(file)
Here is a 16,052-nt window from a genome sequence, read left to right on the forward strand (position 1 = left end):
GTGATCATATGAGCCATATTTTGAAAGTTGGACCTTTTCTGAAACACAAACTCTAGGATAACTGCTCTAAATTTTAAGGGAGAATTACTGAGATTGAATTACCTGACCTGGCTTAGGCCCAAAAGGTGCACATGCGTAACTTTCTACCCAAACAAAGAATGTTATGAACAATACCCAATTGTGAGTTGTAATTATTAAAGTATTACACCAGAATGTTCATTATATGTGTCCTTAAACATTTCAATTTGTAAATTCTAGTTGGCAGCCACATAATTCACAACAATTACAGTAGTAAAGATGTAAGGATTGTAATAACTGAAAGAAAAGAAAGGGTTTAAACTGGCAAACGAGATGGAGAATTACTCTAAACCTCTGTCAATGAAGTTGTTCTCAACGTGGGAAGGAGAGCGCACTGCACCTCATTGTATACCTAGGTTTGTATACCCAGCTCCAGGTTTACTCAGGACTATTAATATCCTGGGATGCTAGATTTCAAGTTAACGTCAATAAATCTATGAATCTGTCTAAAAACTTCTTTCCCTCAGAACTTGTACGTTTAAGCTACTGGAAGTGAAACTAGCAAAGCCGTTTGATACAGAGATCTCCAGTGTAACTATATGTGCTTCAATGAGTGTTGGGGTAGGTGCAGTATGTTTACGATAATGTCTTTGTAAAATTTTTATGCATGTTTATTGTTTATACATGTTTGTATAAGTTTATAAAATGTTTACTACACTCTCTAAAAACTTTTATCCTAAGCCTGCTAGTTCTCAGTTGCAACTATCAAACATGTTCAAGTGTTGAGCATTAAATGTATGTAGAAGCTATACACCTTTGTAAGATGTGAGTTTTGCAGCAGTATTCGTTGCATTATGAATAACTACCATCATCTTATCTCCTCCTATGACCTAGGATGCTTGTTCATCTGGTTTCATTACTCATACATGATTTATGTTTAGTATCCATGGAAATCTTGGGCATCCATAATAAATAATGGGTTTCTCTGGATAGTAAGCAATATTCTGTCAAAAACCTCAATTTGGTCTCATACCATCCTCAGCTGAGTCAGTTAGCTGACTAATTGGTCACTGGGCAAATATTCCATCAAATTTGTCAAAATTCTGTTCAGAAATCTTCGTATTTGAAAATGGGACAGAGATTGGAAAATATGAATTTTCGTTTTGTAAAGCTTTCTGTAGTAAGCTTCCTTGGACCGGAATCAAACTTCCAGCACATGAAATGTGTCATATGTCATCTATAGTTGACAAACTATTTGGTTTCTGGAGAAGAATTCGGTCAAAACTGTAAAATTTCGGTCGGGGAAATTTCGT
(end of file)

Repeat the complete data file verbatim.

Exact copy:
Here is a 16,052-nt window from a genome sequence, read left to right on the forward strand (position 1 = left end):
GTGATCATATGAGCCATATTTTGAAAGTTGGACCTTTTCTGAAACACAAACTCTAGGATAACTGCTCTAAATTTTAAGGGAGAATTACTGAGATTGAATTACCTGACCTGGCTTAGGCCCAAAAGGTGCACATGCGTAACTTTCTACCCAAACAAAGAATGTTATGAACAATACCCAATTGTGAGTTGTAATTATTAAAGTATTACACCAGAATGTTCATTATATGTGTCCTTAAACATTTCAATTTGTAAATTCTAGTTGGCAGCCACATAATTCACAACAATTACAGTAGTAAAGATGTAAGGATTGTAATAACTGAAAGAAAAGAAAGGGTTTAAACTGGCAAACGAGATGGAGAATTACTCTAAACCTCTGTCAATGAAGTTGTTCTCAACGTGGGAAGGAGAGCGCACTGCACCTCATTGTATACCTAGGTTTGTATACCCAGCTCCAGGTTTACTCAGGACTATTAATATCCTGGGATGCTAGATTTCAAGTTAACGTCAATAAATCTATGAATCTGTCTAAAAACTTCTTTCCCTCAGAACTTGTACGTTTAAGCTACTGGAAGTGAAACTAGCAAAGCCGTTTGATACAGAGATCTCCAGTGTAACTATATGTGCTTCAATGAGTGTTGGGGTAGGTGCAGTATGTTTACGATAATGTCTTTGTAAAATTTTTATGCATGTTTATTGTTTATACATGTTTGTATAAGTTTATAAAATGTTTACTACACTCTCTAAAAACTTTTATCCTAAGCCTGCTAGTTCTCAGTTGCAACTATCAAACATGTTCAAGTGTTGAGCATTAAATGTATGTAGAAGCTATACACCTTTGTAAGATGTGAGTTTTGCAGCAGTATTCGTTGCATTATGAATAACTACCATCATCTTATCTCCTCCTATGACCTAGGATGCTTGTTCATCTGGTTTCATTACTCATACATGATTTATGTTTAGTATCCATGGAAATCTTGGGCATCCATAATAAATAATGGGTTTCTCTGGATAGTAAGCAATATTCTGTCAAAAACCTCAATTTGGTCTCATACCATCCTCAGCTGAGTCAGTTAGCTGACTAATTGGTCACTGGGCAAATATTCCATCAAATTTGTCAAAATTCTGTTCAGAAATCTTCGTATTTGAAAATGGGACAGAGATTGGAAAATATGAATTTTCGTTTTGTAAAGCTTTCTGTAGTAAGCTTCCTTGGACCGGAATCAAACTTCCAGCACATGAAATGTGTCATATGTCATCTATAGTTGACAAACTATTTGGTTTCTGGAGAAGAATTCGGTCAAAACTGTAAAATTTCGGTCGGGGAAATTTCGT